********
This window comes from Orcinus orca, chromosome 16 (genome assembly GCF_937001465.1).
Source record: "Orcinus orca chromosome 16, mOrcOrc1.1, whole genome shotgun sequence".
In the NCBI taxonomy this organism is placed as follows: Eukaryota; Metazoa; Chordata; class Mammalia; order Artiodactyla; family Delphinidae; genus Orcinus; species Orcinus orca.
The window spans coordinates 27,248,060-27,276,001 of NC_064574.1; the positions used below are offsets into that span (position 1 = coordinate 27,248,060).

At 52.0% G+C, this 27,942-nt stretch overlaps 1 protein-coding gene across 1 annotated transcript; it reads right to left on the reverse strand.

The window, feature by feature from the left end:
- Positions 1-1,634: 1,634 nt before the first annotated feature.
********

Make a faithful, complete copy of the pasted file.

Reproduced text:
This window comes from Orcinus orca, chromosome 16 (genome assembly GCF_937001465.1).
Source record: "Orcinus orca chromosome 16, mOrcOrc1.1, whole genome shotgun sequence".
In the NCBI taxonomy this organism is placed as follows: Eukaryota; Metazoa; Chordata; class Mammalia; order Artiodactyla; family Delphinidae; genus Orcinus; species Orcinus orca.
The window spans coordinates 27,248,060-27,276,001 of NC_064574.1; the positions used below are offsets into that span (position 1 = coordinate 27,248,060).

At 52.0% G+C, this 27,942-nt stretch overlaps 1 protein-coding gene across 1 annotated transcript; it reads right to left on the reverse strand.

The window, feature by feature from the left end:
- Positions 1-1,634: 1,634 nt before the first annotated feature.